“In this past year, occupational therapy has changed drastically in the way we treat,” Angle said. “Since the pandemic, we have had to adjust to a lot of telehealth sessions versus in-person treatments. This has been a challenge, learning this new way of therapy, but is something that I foresee in the future being utilized frequently, especially in the pediatric setting.”

Justin Freeman, who earned his associate of science in occupational therapy in December 2018 from Penn State Mont Alto and is now an OTA at the Pediatric Movement Center, acknowledged there was a steep learning curve in telehealth.

“However, I feel it has developed a closer relationship with parents/guardians, their children we treat and us as COTAs (certified occupational therapy assistants),” Freeman said. “It has improved parent/guardian involvement through assisting and facilitating activities throughout treatment sessions.”

The leaders of the OTA program will continue to assess and respond to the needs of students and the community and monitor overall health care across the country. As the American Occupational Therapy Association asserts, “Occupational therapy assistants play a key role in every area of practice, as well as emerging opportunities in community settings.”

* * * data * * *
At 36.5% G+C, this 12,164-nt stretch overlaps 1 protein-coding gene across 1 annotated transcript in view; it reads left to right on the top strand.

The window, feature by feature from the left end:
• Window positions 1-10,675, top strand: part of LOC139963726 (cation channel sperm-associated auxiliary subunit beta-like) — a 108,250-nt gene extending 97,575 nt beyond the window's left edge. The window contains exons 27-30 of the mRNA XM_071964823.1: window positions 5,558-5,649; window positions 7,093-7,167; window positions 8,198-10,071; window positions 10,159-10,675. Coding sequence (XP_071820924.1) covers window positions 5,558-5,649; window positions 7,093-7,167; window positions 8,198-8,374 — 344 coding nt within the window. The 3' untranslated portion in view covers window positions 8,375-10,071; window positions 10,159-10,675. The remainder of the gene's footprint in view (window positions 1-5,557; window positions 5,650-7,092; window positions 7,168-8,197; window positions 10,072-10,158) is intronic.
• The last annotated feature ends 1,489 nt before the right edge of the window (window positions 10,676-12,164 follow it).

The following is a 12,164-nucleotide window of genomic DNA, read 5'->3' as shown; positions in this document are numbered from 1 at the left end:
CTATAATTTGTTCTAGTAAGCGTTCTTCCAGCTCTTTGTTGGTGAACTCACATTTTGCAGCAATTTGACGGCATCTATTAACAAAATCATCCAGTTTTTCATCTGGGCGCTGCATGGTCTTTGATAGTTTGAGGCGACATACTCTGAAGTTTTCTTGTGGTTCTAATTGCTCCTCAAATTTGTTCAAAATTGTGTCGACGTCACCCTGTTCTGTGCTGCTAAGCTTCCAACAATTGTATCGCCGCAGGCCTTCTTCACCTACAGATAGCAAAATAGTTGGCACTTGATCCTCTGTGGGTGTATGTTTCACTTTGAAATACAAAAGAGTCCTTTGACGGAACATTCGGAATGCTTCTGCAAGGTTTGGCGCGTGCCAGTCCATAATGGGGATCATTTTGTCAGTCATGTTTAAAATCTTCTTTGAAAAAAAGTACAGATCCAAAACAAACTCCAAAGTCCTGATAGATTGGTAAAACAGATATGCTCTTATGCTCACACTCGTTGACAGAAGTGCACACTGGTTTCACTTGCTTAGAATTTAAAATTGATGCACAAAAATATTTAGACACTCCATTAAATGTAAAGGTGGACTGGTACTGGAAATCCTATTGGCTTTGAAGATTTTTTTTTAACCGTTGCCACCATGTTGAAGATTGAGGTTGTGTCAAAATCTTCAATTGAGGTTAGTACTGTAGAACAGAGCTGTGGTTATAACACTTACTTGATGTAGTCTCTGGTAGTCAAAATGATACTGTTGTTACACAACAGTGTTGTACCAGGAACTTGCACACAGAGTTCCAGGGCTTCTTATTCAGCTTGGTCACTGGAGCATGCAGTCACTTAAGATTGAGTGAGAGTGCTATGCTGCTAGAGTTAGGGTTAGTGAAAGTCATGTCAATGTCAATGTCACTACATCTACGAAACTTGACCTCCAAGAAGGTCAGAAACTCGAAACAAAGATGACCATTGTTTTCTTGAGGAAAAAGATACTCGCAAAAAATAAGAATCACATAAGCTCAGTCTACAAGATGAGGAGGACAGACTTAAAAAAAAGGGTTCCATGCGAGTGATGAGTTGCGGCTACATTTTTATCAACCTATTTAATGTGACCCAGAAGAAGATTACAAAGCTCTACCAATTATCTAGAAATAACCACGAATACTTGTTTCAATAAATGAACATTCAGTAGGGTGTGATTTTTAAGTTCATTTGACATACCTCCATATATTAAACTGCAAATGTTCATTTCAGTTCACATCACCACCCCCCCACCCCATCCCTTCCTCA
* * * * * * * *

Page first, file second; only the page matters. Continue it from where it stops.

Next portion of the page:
Creativity and compassion

Hissong joked that there is an “OT gene” because there are some commonalities among OTAs, including creativity, nurturing and encouraging tendencies, and strong organizational skills.

“You just know you want to help people,” she said.

Jaime Schwartz said that occupational therapy assistants take time to get to the heart of the mental, physical and medical needs of patients. 

“We’re freer to use those investigative skills,” said Schwartz, who has worked at Fulton County Medical Center since completing the OTA program at Penn State Mont Alto in 2012.

That critical reasoning often leads to taking unusual approaches to maximizing the quality of someone’s life.

Schwartz recalled a patient who had a stroke and fell several times, and her body had lost significant conditioning. She wanted to be able to put a bra on by herself. After trying various methods, Schwartz suggested the woman step into it, which worked.

“Compassion and creativity are really the key to the job,” White said. “We get to know patients at a totally different level.”

“We put ourselves in that person’s body and try to imagine as best we can,” said Amy Varner, who graduated from Mont Alto’s OTA program in 1997 and has worked at Fulton County Medical Center for 26 years.

Hands-on collaboration

The Penn State Mont Alto OTA program has a record of success.